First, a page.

Cooper Knight might be a professional soccer player when he grows up.
Or he might be a doctor. He hasn't decided.
I rather hope he decides to become a writer. He already has the necessary passion.
This summer Cooper filled two journals with his observations, an assignment based on Lucy Calkins' “Raising Lifelong Learners.” A rising fifth grader at Trinity Episcopal School in Charlotte, Cooper kept mementos and notes in his journals. At the ripe old age of 11, he already knows that writing non-fiction essays is great fun.
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He didn't always enjoy writing. Back when he was just a kid in the third grade, he hated writing. Then last year his teachers encouraged him to write stories about his life – and his essay about the tedium of Sundays remains a family favorite.
Journaling has become so important to Cooper that he filled up one old-fashioned black-and-white-marbled notebook with sewn pages and started a second one. He wrote about his dog, his brothers, his plans for the family vacation, his hope for a real grown-up watch for his birthday. He clipped movie ads and pasted movie tickets in his journal and wrote a blow-by-blow description of the G. I. Joe movie that he and his twin brother Charlie saw for their birthday in July.
Cooper carried his journal with him as his mother Sally and his younger brothers flew to a family vacation in New York City in August. The week would be filled with taking pictures at the zoo, going to museums, and visiting with cousins, and Cooper wanted to make sure he put his thoughts in his journal.
On the plane, Cooper slipped the journal into the seat pocket near his knees and settled into listening to music. When his family disembarked in New York, he left his journal behind.
Cooper isn't sure when he realized his mistake. He may have missed his journal while he was in the taxi in New York. He may have noticed later that night in his room. What he does remember – and what his mother remembers as well – is Cooper's distress.
To understand what happened next, you have to know that Polly Adkins hates to fly. Polly is a French teacher at my school, and she is also a gifted actress and director who is active in Charlotte's theater community. She spent several weeks this summer in New York City as the assistant director of “Victoria and Frederick for President,” Create Carolina's entry in the FringeNYC Festival. The day before our school year began, Polly flew home.
As the plane began its headlong rush down the runway, Polly looked around for something to keep her mind off the landscape hurtling past. She stuck her hand in the seat pocket and pulled out an old-fashioned black-and-white-marbled-sewn-page notebook.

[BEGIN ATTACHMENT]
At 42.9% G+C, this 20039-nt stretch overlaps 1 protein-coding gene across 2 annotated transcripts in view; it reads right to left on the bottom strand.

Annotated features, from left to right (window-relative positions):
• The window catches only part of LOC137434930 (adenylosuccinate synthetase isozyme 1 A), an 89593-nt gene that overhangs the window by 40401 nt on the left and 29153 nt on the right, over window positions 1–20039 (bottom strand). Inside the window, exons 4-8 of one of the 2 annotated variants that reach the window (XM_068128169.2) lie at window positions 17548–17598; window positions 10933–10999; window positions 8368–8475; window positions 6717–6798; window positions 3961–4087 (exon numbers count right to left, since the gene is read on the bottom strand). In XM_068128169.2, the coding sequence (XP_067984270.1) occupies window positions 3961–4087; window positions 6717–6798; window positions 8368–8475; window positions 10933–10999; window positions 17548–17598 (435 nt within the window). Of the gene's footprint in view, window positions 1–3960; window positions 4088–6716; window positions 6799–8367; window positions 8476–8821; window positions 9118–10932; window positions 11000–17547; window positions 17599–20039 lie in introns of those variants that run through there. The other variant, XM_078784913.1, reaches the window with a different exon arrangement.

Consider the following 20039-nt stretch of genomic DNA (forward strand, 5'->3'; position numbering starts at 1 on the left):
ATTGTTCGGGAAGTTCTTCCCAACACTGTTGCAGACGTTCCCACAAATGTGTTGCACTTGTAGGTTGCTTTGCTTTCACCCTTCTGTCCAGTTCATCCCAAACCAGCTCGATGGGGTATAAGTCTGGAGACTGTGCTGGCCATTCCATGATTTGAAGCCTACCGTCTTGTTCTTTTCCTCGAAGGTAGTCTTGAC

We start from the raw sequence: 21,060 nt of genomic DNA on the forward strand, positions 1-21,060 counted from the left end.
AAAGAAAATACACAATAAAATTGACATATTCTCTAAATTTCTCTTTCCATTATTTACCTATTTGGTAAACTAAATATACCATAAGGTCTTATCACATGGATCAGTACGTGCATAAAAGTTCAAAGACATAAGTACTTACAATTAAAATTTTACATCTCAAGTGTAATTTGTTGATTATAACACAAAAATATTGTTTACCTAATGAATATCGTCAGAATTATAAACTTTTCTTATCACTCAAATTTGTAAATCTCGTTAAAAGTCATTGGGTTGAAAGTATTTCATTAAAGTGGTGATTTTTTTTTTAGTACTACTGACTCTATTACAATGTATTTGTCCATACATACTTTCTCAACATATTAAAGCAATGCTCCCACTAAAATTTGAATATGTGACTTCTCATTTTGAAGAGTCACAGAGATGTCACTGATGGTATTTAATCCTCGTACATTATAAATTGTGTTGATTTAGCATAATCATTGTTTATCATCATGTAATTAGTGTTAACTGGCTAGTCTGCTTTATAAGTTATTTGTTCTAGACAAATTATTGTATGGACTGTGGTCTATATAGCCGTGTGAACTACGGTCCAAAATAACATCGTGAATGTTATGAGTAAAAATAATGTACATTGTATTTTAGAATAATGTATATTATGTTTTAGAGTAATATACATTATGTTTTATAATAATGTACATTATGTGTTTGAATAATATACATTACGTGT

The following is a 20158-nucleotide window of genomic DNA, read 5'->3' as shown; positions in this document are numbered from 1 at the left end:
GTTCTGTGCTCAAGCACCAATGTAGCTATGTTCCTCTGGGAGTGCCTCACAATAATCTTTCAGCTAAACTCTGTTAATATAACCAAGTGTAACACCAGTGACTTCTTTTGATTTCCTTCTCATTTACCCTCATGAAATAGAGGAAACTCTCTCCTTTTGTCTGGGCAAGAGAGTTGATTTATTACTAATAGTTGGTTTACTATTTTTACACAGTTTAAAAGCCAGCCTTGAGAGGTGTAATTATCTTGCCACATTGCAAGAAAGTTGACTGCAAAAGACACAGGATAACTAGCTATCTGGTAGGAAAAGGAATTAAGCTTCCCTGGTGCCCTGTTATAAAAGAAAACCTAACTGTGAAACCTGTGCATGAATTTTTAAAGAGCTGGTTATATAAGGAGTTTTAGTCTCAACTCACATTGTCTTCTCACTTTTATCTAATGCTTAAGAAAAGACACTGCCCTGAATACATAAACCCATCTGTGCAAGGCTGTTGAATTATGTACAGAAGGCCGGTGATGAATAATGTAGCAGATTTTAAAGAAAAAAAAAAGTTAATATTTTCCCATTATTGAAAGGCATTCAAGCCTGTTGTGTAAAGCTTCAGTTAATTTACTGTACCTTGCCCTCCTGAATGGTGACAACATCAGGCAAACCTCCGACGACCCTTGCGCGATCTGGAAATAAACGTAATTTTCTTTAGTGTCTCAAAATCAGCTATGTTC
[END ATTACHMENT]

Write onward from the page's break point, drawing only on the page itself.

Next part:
For 800 miles Polly read Cooper's journal. By the time she landed in Charlotte, she felt like she had seen the G. I. Joe movie for real.
She also felt like she had seen a glimpse of Cooper's soul.
The airline officials were sympathetic but discouraging when Polly tried to turn the journal in at the lost-and-found. Don't leave it here, they warned. It will get lost for good.
So Polly kept it and trawled through it for a hint of how to reunite the journal with its writer.
And there it was – in the back of the journal, Cooper had slipped a piece of paper with an email from his dad. The email was full of the kind of encouragement every child needs – praise for his writing, enthusiasm for his self-discipline. It also gave Polly a place to start.
Polly sent a note to the email address and waited to see if anyone would answer. In the meantime she told a group of teachers at lunch about the remarkable journal and the gifted young writer who had poured so much of himself into it. Publicly we hoped that Polly would hear back from Cooper and his parents; privately we hoped that our own students would share Cooper's passion for the written word.
“Cooper loves to write,” Sally Knight told me after she described Cooper's joy when his journal was returned this week. “He will write me a note that says, Can I have waffles for breakfast, yes or no?”
What a smart kid. Get that commitment in writing.
Cooper Knight will make a great writer some day. Unless, of course, he decides to play professional soccer. Or go to medical school.